American Gothic Catholic Church Design

Joseph Sibbel Sculpture

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          Without doubt, one of the biggest benefits of researching church architecture is travelling to various cities to visit these sacred buildings and to offer up prayers of Thanksgiving for the blessings and opportunities given to me.  I've become quite good at organizing tours that enable me to visit several churches in a short period of time like my seven church tour in Brooklyn, NY when I photographed seven churches in one day and my seven church tour in Connecticut when I photographed seven churches in two days in Danbury, New Britain, and Waterbury, Connecticut.

           As the Roman Catholic Church decreases in size in the United States, many of these lovely churches are closing.    Some are being razed; some are being re-purposed; some are being redesigned in less than appealing ways.  I have made it my life's work to record as many of these churches as I can, traveling to photograph them and keeping a database of their architects, their locations, their dates, and their status.  My most recent book, American Gothic Catholic Church Design takes a look at the work of six major architects of the eighteenth and early nineteenth centuries and contains lists of their work.  (Go to the Portal-Bookstore page to purchase a copy of this book.)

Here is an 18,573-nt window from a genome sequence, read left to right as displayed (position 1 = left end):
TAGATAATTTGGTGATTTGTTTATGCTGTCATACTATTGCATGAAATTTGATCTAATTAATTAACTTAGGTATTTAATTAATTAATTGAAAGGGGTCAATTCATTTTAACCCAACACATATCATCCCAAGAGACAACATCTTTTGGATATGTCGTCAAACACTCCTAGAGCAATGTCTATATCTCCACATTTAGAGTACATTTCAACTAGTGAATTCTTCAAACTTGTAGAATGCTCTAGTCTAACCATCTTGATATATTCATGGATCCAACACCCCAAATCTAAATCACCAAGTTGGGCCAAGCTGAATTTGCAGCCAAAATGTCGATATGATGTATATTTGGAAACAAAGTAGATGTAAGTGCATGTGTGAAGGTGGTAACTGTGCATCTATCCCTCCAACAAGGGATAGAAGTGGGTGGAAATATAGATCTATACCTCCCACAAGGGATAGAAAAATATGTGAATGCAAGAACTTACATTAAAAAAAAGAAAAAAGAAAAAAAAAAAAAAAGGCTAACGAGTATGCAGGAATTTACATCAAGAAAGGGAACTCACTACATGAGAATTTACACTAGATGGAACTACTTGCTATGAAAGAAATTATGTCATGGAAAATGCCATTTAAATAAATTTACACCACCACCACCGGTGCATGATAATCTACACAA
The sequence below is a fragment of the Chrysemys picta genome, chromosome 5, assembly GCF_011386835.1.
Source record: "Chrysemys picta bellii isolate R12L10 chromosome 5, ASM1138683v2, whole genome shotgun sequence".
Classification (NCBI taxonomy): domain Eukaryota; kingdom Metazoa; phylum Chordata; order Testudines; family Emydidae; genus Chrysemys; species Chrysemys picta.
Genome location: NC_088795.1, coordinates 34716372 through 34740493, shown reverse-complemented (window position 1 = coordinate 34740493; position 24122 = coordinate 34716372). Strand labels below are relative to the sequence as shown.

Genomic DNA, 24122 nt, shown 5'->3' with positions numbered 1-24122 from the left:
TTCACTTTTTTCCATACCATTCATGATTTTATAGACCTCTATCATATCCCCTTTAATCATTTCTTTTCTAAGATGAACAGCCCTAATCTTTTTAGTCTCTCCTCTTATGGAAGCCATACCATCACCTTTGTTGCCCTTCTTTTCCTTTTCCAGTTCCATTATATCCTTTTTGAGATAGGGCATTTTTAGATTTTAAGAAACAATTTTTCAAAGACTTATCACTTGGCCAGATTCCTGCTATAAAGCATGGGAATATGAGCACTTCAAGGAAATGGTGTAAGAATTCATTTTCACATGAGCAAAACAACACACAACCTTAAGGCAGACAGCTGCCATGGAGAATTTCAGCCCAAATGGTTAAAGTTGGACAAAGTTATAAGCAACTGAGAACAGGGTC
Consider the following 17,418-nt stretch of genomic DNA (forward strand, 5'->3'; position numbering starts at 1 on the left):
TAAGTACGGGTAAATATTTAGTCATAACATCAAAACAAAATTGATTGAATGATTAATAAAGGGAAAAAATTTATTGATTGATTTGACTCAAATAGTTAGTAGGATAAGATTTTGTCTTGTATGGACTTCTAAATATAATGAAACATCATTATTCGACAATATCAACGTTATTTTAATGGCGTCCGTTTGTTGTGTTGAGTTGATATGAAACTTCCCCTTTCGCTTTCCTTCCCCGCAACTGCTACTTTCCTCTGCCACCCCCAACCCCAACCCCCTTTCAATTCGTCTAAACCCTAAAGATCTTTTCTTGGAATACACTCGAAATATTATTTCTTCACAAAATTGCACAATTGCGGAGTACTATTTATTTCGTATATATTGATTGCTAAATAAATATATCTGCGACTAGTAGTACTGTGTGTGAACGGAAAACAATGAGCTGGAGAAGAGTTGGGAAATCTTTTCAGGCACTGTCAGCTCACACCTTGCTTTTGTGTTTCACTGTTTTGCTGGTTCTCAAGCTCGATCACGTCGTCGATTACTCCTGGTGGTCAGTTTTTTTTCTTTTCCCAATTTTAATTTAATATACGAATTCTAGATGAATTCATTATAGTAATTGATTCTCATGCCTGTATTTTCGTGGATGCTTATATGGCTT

The Churches

St. Mary of the Mount Church

Pittsburgh, PA


Architect:  Fred C. Sauer

1897

St. Joseph Cathedral

Wheeling, WV


Architect:  Edward Weber

1926


St. Francis Xavier Church

St. Louis, MO


Architect:  Thomas Warying Walsh

1898

Cathedral Basilica of the Assumption


Architect: Leon Coquard

1894-1915 

St. Agnes Church

Brooklyn, NY


Architect:  Thomas F. Houghton

1904-1913


Basilica of St. Mary of the Assumption

Marietta, OH


Architect:  Emile M. Ulrich

1909

St. Francis Xavier Church

Cincinnati, OH


Architect:  Francis G. Himpler

1878-1879

Holy Cross Church

New York, NY


Architect:  Henry Engelbert

1870